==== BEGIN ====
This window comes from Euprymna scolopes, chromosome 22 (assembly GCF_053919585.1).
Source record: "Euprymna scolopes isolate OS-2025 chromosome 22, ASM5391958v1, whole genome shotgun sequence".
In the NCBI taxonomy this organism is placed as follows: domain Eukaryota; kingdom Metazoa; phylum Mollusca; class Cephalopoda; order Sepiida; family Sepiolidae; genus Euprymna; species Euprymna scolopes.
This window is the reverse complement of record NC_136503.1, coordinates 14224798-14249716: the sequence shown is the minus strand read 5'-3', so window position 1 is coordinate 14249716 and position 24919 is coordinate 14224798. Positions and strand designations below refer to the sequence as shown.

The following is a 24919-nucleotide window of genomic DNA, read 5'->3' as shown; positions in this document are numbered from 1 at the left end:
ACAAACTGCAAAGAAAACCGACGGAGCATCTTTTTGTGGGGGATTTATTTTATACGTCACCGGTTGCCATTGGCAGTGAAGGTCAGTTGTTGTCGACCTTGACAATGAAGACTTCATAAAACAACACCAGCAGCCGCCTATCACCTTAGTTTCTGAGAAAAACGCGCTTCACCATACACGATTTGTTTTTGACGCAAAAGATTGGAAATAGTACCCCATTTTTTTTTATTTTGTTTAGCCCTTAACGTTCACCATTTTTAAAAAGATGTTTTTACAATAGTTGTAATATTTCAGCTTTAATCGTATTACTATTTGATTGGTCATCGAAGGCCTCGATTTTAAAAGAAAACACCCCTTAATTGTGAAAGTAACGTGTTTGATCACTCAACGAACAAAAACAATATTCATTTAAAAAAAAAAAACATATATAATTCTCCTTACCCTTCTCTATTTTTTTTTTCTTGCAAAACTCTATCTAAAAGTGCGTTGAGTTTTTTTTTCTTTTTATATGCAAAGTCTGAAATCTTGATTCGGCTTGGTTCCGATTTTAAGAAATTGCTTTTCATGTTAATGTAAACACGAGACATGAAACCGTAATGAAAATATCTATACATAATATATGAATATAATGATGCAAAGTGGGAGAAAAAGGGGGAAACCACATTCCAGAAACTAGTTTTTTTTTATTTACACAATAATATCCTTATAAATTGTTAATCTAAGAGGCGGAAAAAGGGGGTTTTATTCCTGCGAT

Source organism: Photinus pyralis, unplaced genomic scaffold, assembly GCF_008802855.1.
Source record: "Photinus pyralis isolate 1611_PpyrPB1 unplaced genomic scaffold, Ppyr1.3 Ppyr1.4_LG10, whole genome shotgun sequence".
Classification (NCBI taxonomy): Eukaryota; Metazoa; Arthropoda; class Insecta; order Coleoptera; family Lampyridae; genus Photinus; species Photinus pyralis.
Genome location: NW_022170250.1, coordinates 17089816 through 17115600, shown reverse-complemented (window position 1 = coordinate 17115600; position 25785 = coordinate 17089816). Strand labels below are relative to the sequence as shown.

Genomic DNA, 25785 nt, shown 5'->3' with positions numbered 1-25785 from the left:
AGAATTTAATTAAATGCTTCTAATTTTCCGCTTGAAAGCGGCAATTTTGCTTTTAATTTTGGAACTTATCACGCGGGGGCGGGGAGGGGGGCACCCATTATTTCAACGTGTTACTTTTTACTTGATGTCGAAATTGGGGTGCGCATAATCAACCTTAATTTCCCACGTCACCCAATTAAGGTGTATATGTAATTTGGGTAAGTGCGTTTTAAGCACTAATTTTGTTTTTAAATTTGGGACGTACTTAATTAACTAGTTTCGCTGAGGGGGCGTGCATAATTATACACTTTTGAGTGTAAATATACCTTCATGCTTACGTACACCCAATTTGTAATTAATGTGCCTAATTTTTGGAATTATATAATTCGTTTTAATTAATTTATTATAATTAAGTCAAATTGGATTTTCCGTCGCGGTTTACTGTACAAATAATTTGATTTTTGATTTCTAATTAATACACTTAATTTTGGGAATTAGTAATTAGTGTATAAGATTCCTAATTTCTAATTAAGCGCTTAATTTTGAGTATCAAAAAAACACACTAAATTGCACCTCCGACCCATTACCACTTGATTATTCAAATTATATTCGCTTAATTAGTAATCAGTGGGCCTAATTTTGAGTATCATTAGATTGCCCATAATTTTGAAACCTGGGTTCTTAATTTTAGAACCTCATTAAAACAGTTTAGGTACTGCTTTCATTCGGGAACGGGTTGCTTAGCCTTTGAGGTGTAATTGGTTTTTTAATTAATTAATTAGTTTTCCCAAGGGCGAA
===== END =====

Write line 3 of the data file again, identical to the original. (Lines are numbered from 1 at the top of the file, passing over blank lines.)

In the NCBI taxonomy this organism is placed as follows: domain Eukaryota; kingdom Metazoa; phylum Mollusca; class Cephalopoda; order Sepiida; family Sepiolidae; genus Euprymna; species Euprymna scolopes.